Vertebrate adult neurogenesis can be modulated through changes in proliferation, survival or differentiation, and this appears to be associated with distinct functional requirements for new neurons (Grandel & Brand, 2013).
Adult neurogenesis occurs in well-circumscribed regions of the mature vertebrate brain. This process is initiated by the proliferation of stem and/or progenitor cells, which over time generate new neurons and glia.
The gas-filled swimbladder of teleost fishes provides hydrodynamic lift which counteracts the high density of other body tissues, and thereby allows the fish to achieve neutral buoyancy with minimal energy expenditure.
Teleost fish contain a variety of tissues, such as muscle, cartilage, and bone, which are denser than the external aqueous environment. Without compensatory mechanisms to provide buoyancy, fish would, therefore, sink.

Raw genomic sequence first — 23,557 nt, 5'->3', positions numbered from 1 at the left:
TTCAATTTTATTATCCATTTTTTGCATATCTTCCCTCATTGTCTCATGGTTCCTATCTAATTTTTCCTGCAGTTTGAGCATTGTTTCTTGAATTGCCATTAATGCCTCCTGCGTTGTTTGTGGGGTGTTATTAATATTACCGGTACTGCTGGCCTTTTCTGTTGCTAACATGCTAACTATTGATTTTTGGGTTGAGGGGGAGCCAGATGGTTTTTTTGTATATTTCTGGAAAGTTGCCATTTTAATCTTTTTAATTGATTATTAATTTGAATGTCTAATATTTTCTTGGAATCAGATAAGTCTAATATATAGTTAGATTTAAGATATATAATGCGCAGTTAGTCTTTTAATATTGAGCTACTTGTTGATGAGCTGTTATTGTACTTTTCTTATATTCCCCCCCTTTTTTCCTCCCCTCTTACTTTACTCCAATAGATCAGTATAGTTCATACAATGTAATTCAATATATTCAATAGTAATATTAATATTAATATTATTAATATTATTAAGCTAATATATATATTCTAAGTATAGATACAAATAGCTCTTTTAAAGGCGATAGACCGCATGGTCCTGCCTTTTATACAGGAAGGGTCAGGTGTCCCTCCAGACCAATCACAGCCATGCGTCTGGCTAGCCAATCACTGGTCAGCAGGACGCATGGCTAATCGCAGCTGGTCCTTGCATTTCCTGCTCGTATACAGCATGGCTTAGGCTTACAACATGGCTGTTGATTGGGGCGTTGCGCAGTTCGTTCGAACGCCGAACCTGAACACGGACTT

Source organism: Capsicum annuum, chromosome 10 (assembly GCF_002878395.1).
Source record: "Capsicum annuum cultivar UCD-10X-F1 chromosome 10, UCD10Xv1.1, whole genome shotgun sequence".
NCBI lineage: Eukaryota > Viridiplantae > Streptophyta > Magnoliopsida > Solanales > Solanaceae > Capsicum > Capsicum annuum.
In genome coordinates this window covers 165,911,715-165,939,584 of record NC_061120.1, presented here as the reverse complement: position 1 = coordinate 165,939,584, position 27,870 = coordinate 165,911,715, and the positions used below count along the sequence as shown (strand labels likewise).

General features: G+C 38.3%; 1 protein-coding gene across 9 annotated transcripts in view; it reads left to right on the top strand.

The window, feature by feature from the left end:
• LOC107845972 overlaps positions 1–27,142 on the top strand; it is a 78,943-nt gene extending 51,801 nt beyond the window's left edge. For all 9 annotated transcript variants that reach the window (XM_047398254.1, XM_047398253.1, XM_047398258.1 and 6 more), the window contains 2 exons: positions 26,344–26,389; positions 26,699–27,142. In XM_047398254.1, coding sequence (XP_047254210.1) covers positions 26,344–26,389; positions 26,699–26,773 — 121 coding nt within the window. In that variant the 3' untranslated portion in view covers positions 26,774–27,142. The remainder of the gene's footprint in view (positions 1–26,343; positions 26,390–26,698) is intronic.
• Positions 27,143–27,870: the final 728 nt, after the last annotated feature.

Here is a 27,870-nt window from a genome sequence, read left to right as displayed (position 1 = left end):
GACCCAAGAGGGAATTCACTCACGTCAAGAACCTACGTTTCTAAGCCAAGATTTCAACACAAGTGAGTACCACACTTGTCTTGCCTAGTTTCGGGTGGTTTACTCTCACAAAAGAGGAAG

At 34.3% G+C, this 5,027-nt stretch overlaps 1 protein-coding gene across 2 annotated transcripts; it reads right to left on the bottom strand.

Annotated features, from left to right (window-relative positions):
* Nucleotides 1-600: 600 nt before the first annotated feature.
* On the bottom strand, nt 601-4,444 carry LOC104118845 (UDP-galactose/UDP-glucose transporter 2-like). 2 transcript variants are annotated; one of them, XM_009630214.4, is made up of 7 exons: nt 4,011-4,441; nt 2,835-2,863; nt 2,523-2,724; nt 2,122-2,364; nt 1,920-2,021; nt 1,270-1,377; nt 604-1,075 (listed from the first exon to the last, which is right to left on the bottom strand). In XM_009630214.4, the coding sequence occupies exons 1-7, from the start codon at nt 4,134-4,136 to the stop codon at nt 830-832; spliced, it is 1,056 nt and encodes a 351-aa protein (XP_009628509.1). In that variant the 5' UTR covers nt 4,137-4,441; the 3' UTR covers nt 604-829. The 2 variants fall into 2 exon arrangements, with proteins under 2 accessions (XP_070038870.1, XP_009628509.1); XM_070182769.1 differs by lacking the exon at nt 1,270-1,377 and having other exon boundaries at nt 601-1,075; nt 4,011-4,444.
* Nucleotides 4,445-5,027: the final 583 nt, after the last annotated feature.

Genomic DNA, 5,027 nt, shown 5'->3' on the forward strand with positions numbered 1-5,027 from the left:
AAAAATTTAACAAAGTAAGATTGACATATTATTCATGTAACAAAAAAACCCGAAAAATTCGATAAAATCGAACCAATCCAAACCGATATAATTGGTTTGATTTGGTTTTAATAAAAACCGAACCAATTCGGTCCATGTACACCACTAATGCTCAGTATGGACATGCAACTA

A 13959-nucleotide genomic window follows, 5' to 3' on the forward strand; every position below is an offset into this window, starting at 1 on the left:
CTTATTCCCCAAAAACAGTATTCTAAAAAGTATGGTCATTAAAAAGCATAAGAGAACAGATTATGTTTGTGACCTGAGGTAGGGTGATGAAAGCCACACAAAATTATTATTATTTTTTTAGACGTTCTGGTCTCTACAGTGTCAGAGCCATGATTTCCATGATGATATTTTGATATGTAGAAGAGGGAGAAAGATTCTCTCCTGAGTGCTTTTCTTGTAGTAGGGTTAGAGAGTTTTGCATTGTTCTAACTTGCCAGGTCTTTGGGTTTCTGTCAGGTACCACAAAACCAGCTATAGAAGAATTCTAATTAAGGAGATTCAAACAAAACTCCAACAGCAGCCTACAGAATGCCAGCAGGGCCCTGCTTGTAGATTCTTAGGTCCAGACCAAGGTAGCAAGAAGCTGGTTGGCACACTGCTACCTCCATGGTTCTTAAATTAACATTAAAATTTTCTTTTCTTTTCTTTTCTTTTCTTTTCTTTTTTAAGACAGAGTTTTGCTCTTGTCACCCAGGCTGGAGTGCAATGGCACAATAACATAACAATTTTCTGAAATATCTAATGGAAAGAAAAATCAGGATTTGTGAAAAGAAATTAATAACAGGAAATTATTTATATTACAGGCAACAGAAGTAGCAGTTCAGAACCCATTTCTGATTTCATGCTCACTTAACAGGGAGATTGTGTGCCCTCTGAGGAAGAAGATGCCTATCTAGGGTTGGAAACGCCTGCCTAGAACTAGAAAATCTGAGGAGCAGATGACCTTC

A significant portion of the body mass of teleost fishes is composed of tissues such as bone and muscle that are denser than water (Alexander, 1993).
Spinal cord disorders such as amyotrophic lateral sclerosis (ALS) and spinal muscular atrophy result in the dysfunction and eventual death of spinal motoneurons.
Adult neurogenesis appears to be a somewhat extreme and uneconomical form of structural remodeling, compared to the relatively subtle modifications in synaptic morphology that is known to mediate functional plasticity of neural circuitry.
During foraging, animals often feed selectively and choose to pursue or ignore a prey item based on a specific set of pre-determined criteria (Shine and Sun, 2003). Lizards are no exception to this rule, and at present continue to gain popularity for their use as model organisms in ecological studies (Shafir and Roughgarden, 1998).